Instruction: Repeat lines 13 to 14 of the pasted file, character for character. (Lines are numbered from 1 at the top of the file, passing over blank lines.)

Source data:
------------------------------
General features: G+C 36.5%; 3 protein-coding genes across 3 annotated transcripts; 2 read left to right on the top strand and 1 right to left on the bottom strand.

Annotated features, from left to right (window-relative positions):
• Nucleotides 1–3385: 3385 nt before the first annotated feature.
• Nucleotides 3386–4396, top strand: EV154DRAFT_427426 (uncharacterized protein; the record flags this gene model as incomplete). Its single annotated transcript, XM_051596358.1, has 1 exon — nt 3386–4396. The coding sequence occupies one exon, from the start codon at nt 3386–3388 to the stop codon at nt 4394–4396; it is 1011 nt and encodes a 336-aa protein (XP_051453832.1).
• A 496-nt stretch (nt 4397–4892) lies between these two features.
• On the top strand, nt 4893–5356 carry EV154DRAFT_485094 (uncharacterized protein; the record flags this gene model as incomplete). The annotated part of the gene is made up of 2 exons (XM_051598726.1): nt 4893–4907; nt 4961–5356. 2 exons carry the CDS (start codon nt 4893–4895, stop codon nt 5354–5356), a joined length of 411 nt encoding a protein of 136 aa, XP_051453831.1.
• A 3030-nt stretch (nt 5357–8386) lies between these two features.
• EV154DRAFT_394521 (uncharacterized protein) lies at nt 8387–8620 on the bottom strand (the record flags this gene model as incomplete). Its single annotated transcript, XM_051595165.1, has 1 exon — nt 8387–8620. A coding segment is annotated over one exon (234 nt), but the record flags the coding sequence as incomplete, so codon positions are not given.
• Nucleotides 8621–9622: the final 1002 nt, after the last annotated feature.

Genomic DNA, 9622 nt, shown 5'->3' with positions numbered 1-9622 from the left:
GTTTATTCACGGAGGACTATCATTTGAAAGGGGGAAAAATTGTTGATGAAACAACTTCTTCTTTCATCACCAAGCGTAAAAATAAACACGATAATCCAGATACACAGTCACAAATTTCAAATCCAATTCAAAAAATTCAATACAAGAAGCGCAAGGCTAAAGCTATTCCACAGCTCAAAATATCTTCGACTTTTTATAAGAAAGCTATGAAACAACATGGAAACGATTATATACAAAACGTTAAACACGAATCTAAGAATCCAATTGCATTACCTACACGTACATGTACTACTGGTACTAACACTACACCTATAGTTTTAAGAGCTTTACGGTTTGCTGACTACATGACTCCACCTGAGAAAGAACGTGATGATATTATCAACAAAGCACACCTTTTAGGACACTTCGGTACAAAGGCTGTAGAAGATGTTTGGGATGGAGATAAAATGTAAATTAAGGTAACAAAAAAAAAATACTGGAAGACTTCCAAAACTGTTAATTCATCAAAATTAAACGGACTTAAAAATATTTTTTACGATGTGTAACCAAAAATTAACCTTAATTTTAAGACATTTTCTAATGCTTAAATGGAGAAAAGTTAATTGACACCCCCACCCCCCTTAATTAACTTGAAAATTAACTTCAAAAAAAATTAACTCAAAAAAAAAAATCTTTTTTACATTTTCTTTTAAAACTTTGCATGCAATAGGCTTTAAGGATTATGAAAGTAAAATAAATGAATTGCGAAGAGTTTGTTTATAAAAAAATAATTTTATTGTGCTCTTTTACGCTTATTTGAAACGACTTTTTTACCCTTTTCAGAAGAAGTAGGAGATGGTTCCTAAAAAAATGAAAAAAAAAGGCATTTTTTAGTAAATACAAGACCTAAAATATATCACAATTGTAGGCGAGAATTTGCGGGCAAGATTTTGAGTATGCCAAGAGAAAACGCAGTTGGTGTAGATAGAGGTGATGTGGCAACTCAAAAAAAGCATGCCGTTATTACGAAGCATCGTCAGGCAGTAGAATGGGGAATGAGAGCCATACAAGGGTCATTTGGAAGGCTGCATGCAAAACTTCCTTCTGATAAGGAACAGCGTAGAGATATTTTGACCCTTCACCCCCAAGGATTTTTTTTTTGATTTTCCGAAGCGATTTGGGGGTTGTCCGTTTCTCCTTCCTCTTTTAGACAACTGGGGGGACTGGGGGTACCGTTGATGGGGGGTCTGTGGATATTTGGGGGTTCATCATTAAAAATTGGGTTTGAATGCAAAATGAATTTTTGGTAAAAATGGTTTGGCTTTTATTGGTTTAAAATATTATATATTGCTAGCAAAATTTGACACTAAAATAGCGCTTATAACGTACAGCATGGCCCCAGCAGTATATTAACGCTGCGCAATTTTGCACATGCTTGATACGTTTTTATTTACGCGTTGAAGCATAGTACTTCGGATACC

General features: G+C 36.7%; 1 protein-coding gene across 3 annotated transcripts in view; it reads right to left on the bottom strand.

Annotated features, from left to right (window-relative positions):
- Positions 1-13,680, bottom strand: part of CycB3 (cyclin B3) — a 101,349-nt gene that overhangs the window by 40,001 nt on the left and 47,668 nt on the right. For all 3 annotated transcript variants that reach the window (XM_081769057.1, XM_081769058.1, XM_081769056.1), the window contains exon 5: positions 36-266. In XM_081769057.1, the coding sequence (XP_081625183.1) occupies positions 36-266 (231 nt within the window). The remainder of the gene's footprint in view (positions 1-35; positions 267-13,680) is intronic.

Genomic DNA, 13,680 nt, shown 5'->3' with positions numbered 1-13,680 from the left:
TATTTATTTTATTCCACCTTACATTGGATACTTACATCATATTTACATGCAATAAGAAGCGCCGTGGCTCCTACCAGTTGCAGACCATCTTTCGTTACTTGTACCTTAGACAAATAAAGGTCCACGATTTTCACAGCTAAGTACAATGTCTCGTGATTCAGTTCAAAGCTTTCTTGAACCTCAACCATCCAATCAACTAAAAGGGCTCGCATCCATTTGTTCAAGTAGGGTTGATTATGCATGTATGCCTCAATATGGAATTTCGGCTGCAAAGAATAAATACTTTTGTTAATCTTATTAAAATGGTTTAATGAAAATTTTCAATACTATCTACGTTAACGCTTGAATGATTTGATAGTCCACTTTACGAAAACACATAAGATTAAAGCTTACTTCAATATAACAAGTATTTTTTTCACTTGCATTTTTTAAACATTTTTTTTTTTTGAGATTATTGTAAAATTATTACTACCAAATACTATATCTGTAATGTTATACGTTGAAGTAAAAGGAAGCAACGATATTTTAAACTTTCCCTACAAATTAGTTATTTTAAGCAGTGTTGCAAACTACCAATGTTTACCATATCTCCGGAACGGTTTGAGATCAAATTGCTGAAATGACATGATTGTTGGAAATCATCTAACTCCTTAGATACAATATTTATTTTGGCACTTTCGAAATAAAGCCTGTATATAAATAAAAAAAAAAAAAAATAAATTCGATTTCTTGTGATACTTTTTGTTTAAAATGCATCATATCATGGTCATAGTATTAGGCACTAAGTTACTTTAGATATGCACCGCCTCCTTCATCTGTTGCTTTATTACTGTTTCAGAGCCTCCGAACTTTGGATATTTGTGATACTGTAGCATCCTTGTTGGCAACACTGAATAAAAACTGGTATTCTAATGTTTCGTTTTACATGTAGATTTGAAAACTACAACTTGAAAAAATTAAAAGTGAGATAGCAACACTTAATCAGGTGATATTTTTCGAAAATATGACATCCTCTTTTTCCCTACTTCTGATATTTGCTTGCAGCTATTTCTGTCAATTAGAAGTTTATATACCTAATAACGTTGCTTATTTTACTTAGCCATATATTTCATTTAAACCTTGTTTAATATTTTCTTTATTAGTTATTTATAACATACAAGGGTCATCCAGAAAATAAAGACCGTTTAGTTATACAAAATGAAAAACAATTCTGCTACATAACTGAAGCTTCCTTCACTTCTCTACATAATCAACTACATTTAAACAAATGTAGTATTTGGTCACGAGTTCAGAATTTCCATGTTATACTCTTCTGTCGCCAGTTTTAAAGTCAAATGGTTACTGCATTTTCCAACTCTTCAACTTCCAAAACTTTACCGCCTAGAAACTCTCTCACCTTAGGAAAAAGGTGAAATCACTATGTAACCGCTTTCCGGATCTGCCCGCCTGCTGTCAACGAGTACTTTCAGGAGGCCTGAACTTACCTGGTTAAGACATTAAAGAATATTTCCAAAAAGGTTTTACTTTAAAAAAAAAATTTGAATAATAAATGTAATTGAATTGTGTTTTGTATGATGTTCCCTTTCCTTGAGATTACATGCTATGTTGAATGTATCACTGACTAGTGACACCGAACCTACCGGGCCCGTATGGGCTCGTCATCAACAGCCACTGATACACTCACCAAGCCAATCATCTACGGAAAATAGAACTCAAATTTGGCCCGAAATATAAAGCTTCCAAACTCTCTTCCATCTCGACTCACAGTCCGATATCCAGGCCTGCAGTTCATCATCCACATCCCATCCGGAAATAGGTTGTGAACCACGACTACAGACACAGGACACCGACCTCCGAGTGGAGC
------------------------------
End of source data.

Annotated features, from left to right (window-relative positions):
- Positions 1-13,680, bottom strand: part of CycB3 (cyclin B3) — a 101,349-nt gene that overhangs the window by 40,001 nt on the left and 47,668 nt on the right. For all 3 annotated transcript variants that reach the window (XM_081769057.1, XM_081769058.1, XM_081769056.1), the window contains exon 5: positions 36-266. In XM_081769057.1, the coding sequence (XP_081625183.1) occupies positions 36-266 (231 nt within the window). The remainder of the gene's footprint in view (positions 1-35; positions 267-13,680) is intronic.